And then we received an email back from one of the authors selected to be in the Dark Pages anthology who has already received their first round edits (we're working through them - everyone should have their first round edits over the next few weeks. Things will only get quicker from there). It was full of praise for my editorial team, in particular, my first pass copy editor - you all know this person as Pharo, my language and critique guru. This allowed me to smile and brightened up my day just enough to stop me from slashing my wrists.

Today is a new day. I have an opportunity to work through one or two more of the Dark Pages stories and get them back to the authors for comment. Things are slowly getting better.

Two lessons to be learned here:

1) If you find someone who's advice is excellent, has knowledge in areas of writing that is either stronger than yours or compliments your own, and who is willing to work with you over a long period of time in a combined effort to improve both yours and their ability in the craft - never let them go. Pay them if you have to.

2) The sun will always rise in the morning, and a new day is a new opportunity to write something wonderful. (I may change this way of thinking come 2012, but until proven otherwise, I'll stick with it for now).

May you write lots of wonderful words today.

Monday, January 18, 2010

Falling Way Behind

I've been a little preoccupied with life outside of writing for the past four or five days, hence my lack of blogging and any real progress in any of my areas of writing.

My car is about to cost me a packet to keep it on the road and we lost our second straight game of cricket on the weekend. Life is going well.

I have finally started working on the tiles in the bathroom though.

This week - lots more editing of Dark Pages antho stories. One is done and is ready to send. I have two others to go over before they go to the publisher and then get sent on to the authors. The way we're doing things, it passes through a nunber of different levels so hopefully it requires less passing back and forth to come up with an acceptably more brilliant piece. And, on that note, for those of you who may have missed it, the ToC (Table of Contents) for the anthology has been officially announced over at Blade Red. It took me a long time to narrow the field and then I had some great input from my copy editors to finalise the ToC. It then took me a few attempts to come up with the ToC order - which is:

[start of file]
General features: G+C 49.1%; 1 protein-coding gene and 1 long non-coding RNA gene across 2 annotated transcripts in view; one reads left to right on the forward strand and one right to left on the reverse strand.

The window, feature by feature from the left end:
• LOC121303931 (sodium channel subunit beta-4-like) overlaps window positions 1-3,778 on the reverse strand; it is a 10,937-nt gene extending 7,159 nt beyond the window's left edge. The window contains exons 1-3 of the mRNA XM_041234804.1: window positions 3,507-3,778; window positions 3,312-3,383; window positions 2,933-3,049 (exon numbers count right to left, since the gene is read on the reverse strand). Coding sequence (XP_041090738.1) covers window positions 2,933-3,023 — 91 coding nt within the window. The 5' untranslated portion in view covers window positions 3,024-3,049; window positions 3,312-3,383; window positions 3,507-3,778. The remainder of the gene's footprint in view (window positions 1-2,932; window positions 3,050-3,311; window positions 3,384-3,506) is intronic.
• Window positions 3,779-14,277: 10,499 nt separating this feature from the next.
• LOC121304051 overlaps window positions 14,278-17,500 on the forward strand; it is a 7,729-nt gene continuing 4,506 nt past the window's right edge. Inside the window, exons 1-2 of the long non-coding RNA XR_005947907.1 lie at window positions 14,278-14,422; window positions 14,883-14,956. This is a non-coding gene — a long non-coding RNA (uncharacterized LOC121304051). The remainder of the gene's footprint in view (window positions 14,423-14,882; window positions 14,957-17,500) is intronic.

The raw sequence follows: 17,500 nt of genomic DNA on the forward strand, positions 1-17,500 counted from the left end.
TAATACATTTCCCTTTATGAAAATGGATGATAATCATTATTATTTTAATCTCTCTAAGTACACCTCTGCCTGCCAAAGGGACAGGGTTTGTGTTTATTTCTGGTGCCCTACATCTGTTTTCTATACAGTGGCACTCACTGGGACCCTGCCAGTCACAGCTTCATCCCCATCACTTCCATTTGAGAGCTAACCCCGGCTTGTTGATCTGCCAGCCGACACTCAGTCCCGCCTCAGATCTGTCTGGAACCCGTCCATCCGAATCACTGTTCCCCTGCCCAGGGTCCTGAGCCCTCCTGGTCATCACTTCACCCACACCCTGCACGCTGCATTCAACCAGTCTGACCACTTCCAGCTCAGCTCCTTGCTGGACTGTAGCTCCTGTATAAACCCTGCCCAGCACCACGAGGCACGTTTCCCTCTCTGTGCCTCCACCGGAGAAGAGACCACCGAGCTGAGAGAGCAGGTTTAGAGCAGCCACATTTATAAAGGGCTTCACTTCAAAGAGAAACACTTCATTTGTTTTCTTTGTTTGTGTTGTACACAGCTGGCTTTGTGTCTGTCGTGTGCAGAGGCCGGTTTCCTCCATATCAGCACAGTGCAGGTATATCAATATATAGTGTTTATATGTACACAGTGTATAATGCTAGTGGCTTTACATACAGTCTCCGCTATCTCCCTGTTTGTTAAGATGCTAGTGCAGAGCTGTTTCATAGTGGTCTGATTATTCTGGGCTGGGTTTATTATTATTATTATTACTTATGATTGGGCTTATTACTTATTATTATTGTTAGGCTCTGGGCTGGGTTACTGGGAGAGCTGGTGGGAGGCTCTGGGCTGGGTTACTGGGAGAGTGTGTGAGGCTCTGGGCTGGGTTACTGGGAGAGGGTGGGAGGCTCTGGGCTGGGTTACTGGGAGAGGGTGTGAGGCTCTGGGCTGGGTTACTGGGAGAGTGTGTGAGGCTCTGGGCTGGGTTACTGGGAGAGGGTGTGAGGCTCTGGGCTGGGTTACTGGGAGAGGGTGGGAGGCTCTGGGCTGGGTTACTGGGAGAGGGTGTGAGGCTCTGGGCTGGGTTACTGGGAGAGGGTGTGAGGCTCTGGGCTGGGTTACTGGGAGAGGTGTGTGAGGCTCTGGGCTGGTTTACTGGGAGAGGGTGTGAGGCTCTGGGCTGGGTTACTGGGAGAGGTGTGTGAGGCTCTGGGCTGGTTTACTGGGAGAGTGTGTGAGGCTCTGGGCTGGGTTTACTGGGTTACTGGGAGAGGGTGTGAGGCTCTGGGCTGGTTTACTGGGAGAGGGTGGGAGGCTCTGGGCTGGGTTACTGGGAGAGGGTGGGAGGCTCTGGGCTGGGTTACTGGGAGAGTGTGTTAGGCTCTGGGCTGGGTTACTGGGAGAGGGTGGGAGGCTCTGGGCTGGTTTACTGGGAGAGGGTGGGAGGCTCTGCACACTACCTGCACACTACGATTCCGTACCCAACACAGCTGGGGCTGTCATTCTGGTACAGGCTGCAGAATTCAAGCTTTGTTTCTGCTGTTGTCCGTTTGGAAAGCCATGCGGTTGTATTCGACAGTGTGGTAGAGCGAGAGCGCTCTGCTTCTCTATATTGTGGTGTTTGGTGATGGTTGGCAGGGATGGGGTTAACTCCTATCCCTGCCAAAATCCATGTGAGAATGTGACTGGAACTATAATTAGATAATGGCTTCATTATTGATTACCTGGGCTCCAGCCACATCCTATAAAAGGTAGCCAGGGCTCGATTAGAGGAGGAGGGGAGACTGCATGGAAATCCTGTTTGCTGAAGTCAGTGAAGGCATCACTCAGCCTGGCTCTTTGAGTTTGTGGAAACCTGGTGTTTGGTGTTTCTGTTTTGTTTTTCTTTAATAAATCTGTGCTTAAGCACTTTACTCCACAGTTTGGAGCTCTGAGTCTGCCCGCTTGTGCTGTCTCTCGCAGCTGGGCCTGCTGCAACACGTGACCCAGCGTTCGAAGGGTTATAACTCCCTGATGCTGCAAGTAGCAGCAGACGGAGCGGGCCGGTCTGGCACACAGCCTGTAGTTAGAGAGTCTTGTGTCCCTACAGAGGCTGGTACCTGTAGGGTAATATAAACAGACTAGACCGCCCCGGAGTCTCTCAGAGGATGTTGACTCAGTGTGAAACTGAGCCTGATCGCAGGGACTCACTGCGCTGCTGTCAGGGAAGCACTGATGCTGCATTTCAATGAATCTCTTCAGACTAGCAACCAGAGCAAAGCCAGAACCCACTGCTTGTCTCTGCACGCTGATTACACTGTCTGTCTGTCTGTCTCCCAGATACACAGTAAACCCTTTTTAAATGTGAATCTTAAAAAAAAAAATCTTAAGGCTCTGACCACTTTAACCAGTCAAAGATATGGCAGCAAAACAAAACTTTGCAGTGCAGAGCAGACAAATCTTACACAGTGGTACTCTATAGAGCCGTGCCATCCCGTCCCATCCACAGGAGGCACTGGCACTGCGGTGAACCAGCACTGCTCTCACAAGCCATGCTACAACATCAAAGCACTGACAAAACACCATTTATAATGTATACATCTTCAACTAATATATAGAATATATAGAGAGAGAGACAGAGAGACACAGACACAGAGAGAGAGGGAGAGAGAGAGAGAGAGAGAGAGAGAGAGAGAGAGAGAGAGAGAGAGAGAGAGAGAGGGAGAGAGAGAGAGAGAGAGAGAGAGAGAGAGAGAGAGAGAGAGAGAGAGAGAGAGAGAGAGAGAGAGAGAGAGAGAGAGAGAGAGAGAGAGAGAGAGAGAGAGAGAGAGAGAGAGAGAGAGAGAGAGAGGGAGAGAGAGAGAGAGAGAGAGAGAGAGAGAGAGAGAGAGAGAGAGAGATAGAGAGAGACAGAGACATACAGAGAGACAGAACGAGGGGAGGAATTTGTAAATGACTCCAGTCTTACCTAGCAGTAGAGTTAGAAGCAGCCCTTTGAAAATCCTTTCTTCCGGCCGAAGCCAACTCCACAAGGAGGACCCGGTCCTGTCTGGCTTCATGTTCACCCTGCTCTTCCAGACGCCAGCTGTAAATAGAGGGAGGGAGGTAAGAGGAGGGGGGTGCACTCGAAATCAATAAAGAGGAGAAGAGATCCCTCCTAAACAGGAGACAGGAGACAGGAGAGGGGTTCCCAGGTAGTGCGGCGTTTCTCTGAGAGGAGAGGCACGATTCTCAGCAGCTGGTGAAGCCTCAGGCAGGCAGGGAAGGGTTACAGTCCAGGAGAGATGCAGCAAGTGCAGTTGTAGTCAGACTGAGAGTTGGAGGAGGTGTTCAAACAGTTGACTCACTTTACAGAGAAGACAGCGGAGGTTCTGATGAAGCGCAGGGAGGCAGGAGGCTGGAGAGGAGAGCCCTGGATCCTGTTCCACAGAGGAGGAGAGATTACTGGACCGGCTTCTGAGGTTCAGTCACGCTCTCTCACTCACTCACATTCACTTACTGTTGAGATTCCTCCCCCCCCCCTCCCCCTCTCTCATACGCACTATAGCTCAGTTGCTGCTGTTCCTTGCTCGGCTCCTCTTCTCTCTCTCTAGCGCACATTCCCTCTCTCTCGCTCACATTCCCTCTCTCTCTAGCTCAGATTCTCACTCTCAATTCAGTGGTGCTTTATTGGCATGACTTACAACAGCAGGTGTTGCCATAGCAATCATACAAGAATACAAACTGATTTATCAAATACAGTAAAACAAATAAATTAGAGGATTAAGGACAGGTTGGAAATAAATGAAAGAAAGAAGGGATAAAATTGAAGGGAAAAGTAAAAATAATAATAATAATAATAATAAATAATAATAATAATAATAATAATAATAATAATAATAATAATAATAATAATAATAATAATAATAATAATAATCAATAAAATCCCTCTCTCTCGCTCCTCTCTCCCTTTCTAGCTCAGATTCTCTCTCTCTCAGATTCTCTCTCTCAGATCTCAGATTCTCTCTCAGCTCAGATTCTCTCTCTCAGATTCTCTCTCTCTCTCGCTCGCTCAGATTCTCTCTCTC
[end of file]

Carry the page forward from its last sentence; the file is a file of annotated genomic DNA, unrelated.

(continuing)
The Stain of the Psychopomp King by Lucien E G Spelman
Heart Of Ice by Martin Livings
Neptune’s Garden by Lisa A Koosis
Dust by Naomi Bell
To Die For by S D Matley
The Franchise by Joe L Murr
Clip Notes by Marty Young
Blood on Green by Victoria Anisman-Reiner
Cargo by Aaron Polson
Nepenthe by Felicity Dowker
Yellow Water Pike by Derek Rutherford
Surveying The Land by B D Wilson
Nightwork by Robert Neilson
Hand And Cradle by Trent Roman

Expect cover art in the not too distant future.

I've also got a short story I want to do more work on, a book to read and, of course, the tiles to finish.

Oh, and at the end of this week, my big project at work is rolled out so that has to all be good to go.

Glad the kids go back to school next week - things might go back to some form of normality and I'll manage to get into a routine. 2010 has been pretty much a write-off so far.

AHWA NEWS DIGEST [02.01.10-17.01.10]

The following digest of recent horror news is compiled from pieces published to HorrorScope and the Australian Horror Writers' Association website.

Popcorn Taxi presents The Wolfman
Popcorn Taxi is proud to present a very special screening of The Wolfman, an exciting resurrection of a cinematic horror icon. Featuring the talents of Benicio del Toro, Anthony Hopkins, Emily Blunt and our own Hugo Weaving – The Wolfman is an exciting and gothic horror/thriller that takes state-of-the-art special effects and make-up techniques from legendary effects guru Rick Baker alongside our very own Oscar nominated creature and make-up effects maestro David Elsey – who will also be taking part in a live Q&A after the film.

Theatre Of Blood Season One Finale!

If you were thinking of catching Season I of The Theatre of Blood, better clear the night of Friday the 22nd, and get along to the Newtown Theatre. Better yet, book your tickets now!

Terra Incognita Podcast 015
Terra Incognita SF podcast #015 is now available for streaming and download at, or on itunes! This episode features Marianne De Pierres reading In The Bookshadow and  Keith Stevenson reviewing Greig Beck's Beneath The Dark Ice.

Australian Studies in Weird Fiction seek review material
Australian Studies in Weird Fiction (Equilibrium Books) is now publishing reviews. The bi-annual critical journal devoted to Australian horror, Gothic and dark fantasy writing, are seeking review copies of locally-published or written works; horror short story collections, and novels by Australian writers. Review copies may be sent in book form, or as PDF. Click through for contact details.

Tasmaniac Publications to publish Tom Piccirilli's The Last Deep Breath
Set for an August release and now up for pre-order is Tom Piccirilli's THE LAST DEEP BREATH, his second 'noirella' with Tasmaniac Publications that will blow you away! Click through for the thrilling blurb and cover sneak-peak!

The 2009 Genre Bookselling Year in Review